Example 3.3

(Partial geometries) A partial geometry is an incidence structure of points and lines such that any two points are incident with at most one line, every line has points, every point is on lines, and for any line and any point , there are exactly lines through that intersect . Partial geometries were introduced by Bose [9] along with strongly regular graphs. The point graph of a partial geometry is the graph whose vertices are the points of the geometry where two vertices/points are adjacent if there is a line that contains them. It is known (see [35, Problem 21H]) that the point graph of a partial geometry is a strongly regular graph with smallest eigenvalue . Note that the edge set of this graph can be partitioned into cliques (corresponding to the lines of the geometry) such that each vertex is contained in exactly cliques. Corollary 3.1 with implies that the smallest eigenvalue of this graph is at least which is tight. The point graphs of partial geometries also appear in [17] where it is proved that certain random walks on them mix faster than the non-backtracking walks considered in [2].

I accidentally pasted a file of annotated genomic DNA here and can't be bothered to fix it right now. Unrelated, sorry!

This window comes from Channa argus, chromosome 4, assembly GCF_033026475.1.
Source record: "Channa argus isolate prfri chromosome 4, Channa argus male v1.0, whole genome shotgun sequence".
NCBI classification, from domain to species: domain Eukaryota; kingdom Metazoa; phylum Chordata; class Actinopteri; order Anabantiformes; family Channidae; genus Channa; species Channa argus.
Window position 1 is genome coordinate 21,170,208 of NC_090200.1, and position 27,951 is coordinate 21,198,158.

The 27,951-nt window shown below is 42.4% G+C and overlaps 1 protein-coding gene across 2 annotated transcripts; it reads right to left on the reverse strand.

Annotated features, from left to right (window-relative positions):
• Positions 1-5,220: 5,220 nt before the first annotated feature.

Example 3.4